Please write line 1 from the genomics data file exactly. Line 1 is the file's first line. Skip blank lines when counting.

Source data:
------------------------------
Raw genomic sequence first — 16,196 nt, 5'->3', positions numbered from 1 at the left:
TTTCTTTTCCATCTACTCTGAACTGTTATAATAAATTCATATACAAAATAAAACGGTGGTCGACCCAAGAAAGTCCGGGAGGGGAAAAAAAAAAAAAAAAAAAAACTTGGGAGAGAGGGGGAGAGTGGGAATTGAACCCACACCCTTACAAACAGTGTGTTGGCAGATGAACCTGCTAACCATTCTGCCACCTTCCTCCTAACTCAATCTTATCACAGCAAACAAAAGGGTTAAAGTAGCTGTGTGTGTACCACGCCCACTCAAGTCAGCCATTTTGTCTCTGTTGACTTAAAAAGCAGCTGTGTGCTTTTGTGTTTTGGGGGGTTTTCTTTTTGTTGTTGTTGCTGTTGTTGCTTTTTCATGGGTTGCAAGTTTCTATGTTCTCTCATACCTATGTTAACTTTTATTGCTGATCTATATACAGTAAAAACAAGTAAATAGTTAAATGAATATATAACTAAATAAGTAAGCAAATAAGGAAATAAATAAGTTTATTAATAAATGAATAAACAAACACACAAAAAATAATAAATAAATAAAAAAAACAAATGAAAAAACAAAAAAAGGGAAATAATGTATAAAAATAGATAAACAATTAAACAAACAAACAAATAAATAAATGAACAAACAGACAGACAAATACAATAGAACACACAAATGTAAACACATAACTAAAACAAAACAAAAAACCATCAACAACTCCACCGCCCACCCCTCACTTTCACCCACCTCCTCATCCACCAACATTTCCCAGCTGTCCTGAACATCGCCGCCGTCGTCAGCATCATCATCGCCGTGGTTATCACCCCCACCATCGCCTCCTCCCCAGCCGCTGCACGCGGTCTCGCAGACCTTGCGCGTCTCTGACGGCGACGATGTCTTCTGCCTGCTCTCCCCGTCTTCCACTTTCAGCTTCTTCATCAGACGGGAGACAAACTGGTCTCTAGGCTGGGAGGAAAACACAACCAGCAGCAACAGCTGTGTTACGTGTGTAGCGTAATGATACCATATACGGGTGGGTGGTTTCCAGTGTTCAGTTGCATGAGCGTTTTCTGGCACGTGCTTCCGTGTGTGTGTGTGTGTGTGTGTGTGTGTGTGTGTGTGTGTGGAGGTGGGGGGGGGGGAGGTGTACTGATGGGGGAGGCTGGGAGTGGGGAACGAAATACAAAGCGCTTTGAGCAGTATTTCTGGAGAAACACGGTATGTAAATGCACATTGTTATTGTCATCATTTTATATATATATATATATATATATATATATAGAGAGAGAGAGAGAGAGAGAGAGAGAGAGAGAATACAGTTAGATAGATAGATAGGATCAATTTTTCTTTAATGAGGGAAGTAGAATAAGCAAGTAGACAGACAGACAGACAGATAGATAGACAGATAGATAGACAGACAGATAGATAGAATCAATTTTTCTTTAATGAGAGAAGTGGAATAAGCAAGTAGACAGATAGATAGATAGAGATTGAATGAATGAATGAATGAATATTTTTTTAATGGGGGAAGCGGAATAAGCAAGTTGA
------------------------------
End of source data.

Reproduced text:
Raw genomic sequence first — 16,196 nt, 5'->3', positions numbered from 1 at the left: